Adult stem cell therapy is enjoying widespread success around the world, but if the FDA gets its way, it may soon be banned here in the U.S.
There have been nearly 12,000 adult stem cell therapies performed in the United States with an over 90 percent success healing rate for mostly joint and spinal conditions. It involves using the patient’s own stem cells, so no patent-able drugs are involved.
They are targeting the most influential stem cell scientist in the U.S., Dr. Kristin Comella in Florida.
Many consider stem cell therapy the future of medicine. A stem cell can rebuild or create new cells in tissues, even in organ tissues other than those from which they had originally existed.
They could be considered seeds for growing body tissues. They are mostly able to function for cellular repair and growth no matter what organ is in need of repair or healing from chronic inflammation.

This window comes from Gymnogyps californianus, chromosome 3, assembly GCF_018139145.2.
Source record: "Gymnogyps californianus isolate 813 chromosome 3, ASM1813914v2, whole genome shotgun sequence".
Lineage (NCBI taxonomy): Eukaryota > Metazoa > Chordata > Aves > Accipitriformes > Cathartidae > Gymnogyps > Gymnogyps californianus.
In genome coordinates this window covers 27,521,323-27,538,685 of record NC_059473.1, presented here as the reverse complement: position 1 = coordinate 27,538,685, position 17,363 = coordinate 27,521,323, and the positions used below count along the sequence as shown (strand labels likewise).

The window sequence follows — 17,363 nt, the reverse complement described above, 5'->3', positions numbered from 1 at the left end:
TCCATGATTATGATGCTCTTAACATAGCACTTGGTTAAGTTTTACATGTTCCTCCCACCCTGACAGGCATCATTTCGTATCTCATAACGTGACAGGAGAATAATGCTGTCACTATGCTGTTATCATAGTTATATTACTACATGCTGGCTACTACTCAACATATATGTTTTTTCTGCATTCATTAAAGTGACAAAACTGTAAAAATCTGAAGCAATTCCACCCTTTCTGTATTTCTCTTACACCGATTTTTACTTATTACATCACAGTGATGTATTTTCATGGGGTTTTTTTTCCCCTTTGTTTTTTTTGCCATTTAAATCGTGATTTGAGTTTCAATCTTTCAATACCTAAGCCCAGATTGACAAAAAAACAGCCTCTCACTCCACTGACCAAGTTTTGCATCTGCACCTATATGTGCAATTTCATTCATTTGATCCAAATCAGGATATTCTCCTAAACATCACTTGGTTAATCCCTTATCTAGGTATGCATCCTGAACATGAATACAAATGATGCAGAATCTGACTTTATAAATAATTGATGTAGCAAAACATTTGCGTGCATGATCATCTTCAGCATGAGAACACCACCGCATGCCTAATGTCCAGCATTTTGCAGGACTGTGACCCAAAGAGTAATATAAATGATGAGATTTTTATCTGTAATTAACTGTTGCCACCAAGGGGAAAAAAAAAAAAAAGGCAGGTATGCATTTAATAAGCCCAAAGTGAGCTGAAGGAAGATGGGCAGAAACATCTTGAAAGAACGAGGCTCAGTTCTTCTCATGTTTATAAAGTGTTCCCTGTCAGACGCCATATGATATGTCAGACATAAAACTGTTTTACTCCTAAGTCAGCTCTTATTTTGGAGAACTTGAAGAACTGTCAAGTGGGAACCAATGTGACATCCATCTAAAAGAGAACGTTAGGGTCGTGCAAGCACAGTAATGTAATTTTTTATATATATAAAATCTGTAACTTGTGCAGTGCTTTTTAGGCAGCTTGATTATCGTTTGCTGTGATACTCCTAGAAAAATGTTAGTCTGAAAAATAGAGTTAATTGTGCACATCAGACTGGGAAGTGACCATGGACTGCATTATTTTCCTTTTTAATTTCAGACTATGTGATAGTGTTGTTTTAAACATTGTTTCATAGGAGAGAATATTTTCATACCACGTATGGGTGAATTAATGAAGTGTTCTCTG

There is a considerable controversy surrounding stem cell therapy research, a branch of regenerative medicine. Much of the controversy has to do with not differentiating between adult stem cell therapy and embryonic stem cell therapy.
Embryonic stem cell therapy is the controversial one. It cultures or creates stem cells from terminated or aborted fetuses.
Currently, the FDA is harassing stem cell clinics that do not derive their stem cell solutions from aborted fetus tissue. They extract the stem cells from the patient’s own adipose tissue and inject them into areas where that same patient needs repair. It’s an autologous process called adult stem cell therapy.
U.S. Stem Cell based out of South Florida is one of the clinics being targeted by the FDA, and the clinic’s Chief Scientist is Dr. Kristin Comella, PhD.
Many other nations have been using adult stem cell therapy successfully over the past 15 years, leaving the USA dead last in this field. The FDA is trying to make sure it stays that way and allows costly pharmaceutical versions to prevail.